It is very apparent from the written and oral records that contemplative prayer was a massively important piece of early Celtic Christianity. This need for constant communication with the divine is still seen in the modern Celtic Spiritual movement. Prayer could be considered the kindling of life. Before there is a useful fire, there must be kindling to start it. And in the Celtic life, the day, the chores, the very living of life had to be started with the kindling of prayer.
Prayer is more than Words, it is Thought Leading to Action
Both in scripture and in the prayers of Celtic Christianity, prayer was never meant to be a docile chant of words to be spoken and then forgotten. True prayer and communication with God requires movement, both physical and spiritual. Our thoughts should drive us to communicate with God about our desires, wants and wishes. That prayer must then embolden us to then be the instrument of change God will use to bring the prayers of the heart to fruition. Too many times in the Western Church, we pray to God without thinking seriously about what we really are asking for. We just expect to request what we want, and God will grant it without any further work to do on our part. This concept of pray about it and forget about it is not prayer, its complaining. We must become more intentional with our prayers, and make prayer the start of an action, not the end of one.
Prayer is not a Genie in a Lamp
Prayer is more than just asking for things. In our Western faiths we have this habit of becoming quite demanding with God. Naming it and claiming as if we can decide for an infinite being what God will give or take away. True prayer is founded in a desire to communicate with God, not to simply lodge a wish list. Communication is a two-way street, that we have turned into a one-way road of selfish requests for money, health, and power. God is not a Genie; God is an infinite being that desires to communicate with us. Part of that communication is turning our prayer into action and allowing God to use us as an agent of change. This is something we can never do if we do not allow our prayers to turn into actionable items.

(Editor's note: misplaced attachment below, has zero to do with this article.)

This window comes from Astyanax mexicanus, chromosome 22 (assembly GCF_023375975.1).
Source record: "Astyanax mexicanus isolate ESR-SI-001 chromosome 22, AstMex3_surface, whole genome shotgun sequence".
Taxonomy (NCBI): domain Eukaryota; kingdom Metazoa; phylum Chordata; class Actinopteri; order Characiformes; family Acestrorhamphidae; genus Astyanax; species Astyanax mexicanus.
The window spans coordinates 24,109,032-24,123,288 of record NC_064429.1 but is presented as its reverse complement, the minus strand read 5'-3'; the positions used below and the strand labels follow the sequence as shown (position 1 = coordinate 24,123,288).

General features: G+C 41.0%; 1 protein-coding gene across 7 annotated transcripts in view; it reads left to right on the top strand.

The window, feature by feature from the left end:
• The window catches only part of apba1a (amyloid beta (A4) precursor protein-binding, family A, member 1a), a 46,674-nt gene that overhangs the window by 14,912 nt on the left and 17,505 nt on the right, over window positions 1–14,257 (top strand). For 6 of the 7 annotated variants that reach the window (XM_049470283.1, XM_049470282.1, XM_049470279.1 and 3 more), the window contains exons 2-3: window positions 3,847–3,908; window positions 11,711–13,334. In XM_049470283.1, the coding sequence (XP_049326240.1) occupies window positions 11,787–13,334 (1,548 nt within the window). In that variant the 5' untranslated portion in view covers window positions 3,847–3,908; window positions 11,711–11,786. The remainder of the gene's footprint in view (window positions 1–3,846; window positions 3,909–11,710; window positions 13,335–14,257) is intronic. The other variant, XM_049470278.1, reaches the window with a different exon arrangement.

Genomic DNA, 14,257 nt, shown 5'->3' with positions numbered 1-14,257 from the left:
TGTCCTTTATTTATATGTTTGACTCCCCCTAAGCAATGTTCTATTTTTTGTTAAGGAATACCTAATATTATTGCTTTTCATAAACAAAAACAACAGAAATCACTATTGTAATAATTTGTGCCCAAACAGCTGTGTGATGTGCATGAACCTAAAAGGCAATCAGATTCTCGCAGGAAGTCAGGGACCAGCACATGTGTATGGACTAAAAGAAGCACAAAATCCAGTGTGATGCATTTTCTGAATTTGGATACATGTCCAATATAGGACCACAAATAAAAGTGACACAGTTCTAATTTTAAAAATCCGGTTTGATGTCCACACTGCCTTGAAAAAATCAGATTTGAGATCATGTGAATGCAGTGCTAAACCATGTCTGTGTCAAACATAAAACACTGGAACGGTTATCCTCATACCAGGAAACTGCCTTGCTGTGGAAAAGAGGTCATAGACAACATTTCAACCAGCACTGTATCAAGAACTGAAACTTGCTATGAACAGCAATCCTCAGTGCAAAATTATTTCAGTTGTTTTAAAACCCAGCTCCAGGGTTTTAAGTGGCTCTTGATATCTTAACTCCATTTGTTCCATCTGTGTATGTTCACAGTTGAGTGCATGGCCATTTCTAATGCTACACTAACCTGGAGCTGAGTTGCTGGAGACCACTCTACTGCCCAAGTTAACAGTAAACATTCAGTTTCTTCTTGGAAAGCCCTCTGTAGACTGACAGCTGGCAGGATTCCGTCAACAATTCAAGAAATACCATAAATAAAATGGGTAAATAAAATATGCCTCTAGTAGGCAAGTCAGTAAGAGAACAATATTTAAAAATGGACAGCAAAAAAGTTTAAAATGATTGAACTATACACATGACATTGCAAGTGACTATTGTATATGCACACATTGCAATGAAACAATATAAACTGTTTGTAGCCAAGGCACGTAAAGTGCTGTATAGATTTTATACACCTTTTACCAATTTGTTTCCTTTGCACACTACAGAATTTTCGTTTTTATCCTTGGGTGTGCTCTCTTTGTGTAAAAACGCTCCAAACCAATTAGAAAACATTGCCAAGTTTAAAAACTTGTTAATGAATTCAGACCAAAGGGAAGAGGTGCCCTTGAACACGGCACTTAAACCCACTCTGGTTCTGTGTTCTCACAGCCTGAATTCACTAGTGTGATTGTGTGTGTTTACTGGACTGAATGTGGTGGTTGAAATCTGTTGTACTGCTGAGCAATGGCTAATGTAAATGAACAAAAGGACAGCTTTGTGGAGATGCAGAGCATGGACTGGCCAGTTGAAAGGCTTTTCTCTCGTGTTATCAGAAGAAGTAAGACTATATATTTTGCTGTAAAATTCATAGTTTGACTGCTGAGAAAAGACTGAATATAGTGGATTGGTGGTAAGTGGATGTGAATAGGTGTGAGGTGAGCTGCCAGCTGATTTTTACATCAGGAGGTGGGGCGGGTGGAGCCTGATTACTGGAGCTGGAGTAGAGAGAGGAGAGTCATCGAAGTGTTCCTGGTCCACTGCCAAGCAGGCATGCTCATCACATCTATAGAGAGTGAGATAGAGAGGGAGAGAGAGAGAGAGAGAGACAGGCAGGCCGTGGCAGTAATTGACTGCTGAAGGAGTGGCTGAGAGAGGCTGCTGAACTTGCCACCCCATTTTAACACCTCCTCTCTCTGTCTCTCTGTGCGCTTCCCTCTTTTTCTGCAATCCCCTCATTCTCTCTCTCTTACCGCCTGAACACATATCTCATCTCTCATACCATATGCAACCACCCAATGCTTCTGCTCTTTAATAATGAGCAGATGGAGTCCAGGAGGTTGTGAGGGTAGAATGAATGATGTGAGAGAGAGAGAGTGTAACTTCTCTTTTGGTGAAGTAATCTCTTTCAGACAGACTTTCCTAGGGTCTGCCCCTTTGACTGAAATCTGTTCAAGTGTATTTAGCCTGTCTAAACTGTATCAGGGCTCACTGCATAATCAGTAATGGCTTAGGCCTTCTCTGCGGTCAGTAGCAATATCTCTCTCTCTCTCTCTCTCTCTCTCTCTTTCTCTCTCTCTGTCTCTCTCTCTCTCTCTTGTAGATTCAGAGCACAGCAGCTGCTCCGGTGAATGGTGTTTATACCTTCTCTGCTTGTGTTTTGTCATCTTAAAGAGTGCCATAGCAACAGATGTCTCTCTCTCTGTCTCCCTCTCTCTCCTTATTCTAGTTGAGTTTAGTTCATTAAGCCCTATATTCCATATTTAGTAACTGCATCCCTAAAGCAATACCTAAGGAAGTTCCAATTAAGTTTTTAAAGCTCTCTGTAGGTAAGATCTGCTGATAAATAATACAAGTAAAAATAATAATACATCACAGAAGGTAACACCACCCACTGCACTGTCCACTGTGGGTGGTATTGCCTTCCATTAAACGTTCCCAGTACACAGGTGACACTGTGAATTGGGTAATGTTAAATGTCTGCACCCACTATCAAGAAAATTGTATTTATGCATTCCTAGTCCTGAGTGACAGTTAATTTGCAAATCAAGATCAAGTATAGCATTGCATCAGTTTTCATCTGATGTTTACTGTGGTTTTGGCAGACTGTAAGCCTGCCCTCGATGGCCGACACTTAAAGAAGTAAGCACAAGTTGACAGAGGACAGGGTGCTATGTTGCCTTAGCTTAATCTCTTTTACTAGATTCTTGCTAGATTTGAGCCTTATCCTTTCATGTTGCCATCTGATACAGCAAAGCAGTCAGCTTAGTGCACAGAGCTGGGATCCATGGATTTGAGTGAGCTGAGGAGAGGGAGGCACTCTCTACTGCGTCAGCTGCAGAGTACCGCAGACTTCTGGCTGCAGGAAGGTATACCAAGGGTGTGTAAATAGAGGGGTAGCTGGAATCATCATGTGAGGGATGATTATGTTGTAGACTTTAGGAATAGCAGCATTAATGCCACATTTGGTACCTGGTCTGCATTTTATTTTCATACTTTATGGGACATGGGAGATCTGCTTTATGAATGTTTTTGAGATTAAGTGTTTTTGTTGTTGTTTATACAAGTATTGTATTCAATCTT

A Celtic Prayer for the New Year
This prayer was recited as the first thing done on the first day of the New Year.
“God, Bless me this new day,
Never vouchsafed to me before,
It is to bless Thine own presence
Thou hast given me this time, O God.
Bless Thou to me mine eye,
May mine eye bless all it sees;
I will bless my neighbor,
May my neighbor bless me.
God Give me a Clean Heart,
Let me not from sight of Thine eye.
Bless to me my children and wife,
And Bless to me my means and my cattle
A New Year, A New Chance
As we enter the second month of the New Year, may we truly use the time afforded us to be the change we want to see in the world. With so much hate and division, the time has been afforded to us to repent of actions and hurts we may have caused and seek to actively right the wrongs of the previous year. May we truly bless our neighbor and may we be blessed with the neighbors around us and learn from their histories and pains. May God give us a clean heart that desires to seek repentance and then unity. A heart that desires peace through reconciliation and not a phony unity created to silence. May our families be blessed and our jobs. May we always seek the heart of God in ourselves and in others.